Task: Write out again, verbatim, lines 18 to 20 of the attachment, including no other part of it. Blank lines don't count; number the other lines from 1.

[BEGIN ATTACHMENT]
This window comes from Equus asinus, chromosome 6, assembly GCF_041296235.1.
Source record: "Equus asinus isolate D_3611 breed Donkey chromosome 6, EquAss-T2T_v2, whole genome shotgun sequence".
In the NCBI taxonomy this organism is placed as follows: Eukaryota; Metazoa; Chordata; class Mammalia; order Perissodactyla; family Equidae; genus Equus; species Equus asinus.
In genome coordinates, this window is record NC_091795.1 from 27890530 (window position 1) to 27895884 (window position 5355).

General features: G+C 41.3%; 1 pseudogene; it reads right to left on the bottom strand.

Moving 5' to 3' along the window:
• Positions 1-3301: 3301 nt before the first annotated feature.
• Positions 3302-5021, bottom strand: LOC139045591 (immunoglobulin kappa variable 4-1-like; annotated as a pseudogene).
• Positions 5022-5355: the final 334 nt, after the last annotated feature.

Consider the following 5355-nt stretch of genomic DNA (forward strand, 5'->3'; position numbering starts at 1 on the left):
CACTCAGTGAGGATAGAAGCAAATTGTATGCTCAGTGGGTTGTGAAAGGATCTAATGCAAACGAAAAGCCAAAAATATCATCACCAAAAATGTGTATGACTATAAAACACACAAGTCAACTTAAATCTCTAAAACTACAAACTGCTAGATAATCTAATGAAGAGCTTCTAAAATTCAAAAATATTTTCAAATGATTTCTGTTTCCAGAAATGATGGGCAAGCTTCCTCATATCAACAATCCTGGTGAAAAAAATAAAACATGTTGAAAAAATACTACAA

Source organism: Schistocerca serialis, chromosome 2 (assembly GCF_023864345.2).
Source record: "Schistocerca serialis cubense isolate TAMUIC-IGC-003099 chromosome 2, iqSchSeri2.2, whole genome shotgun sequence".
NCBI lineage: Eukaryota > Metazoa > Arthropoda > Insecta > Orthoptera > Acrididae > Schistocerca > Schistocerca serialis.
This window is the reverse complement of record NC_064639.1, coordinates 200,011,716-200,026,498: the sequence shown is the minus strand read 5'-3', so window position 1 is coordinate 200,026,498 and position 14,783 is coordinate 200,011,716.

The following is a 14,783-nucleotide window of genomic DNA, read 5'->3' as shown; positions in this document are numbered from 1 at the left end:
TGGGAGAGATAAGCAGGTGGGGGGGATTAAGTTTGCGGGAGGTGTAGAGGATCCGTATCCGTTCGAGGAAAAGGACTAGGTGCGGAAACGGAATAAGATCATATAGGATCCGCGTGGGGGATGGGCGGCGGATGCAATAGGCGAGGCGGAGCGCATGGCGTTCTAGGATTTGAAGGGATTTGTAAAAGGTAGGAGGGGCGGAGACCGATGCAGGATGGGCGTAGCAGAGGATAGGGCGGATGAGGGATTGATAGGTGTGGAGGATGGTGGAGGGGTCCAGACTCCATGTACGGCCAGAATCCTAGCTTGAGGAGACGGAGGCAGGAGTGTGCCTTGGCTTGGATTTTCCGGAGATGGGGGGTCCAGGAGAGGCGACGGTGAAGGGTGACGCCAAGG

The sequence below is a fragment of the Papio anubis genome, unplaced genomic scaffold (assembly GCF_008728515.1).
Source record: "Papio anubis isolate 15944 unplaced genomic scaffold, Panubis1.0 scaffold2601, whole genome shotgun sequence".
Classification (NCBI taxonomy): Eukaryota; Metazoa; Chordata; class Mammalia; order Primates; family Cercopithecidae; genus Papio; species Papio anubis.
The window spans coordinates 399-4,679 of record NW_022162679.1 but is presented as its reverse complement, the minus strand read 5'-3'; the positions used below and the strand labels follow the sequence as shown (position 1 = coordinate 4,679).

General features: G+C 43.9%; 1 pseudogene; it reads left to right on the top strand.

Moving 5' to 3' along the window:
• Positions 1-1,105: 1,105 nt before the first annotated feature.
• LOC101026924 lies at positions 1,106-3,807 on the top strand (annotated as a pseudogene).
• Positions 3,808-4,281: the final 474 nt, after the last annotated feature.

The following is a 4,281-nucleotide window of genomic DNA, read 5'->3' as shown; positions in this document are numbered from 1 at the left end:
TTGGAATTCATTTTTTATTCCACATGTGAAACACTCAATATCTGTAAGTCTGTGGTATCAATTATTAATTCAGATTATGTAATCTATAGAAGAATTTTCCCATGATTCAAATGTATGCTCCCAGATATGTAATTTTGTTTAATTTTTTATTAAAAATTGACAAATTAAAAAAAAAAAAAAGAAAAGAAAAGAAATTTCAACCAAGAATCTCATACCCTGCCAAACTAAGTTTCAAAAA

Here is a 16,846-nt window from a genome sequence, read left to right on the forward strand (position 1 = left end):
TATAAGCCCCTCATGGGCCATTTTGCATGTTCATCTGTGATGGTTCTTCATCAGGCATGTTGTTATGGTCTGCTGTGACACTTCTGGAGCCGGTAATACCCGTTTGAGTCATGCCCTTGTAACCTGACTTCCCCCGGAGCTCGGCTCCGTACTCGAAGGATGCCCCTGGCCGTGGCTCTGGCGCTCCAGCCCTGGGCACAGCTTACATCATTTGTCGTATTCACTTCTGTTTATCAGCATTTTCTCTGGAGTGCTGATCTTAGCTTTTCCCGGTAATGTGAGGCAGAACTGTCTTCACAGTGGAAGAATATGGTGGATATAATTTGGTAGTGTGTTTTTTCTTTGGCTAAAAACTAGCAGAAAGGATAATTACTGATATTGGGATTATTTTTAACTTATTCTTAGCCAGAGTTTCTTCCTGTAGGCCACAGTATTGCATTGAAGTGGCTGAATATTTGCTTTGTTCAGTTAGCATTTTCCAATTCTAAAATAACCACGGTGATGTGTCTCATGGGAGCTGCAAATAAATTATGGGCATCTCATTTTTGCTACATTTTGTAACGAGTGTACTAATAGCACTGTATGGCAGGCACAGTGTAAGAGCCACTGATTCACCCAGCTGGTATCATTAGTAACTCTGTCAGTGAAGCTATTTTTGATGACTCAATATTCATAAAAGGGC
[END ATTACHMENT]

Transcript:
The sequence below is a fragment of the Papio anubis genome, unplaced genomic scaffold (assembly GCF_008728515.1).
Source record: "Papio anubis isolate 15944 unplaced genomic scaffold, Panubis1.0 scaffold2601, whole genome shotgun sequence".
Classification (NCBI taxonomy): Eukaryota; Metazoa; Chordata; class Mammalia; order Primates; family Cercopithecidae; genus Papio; species Papio anubis.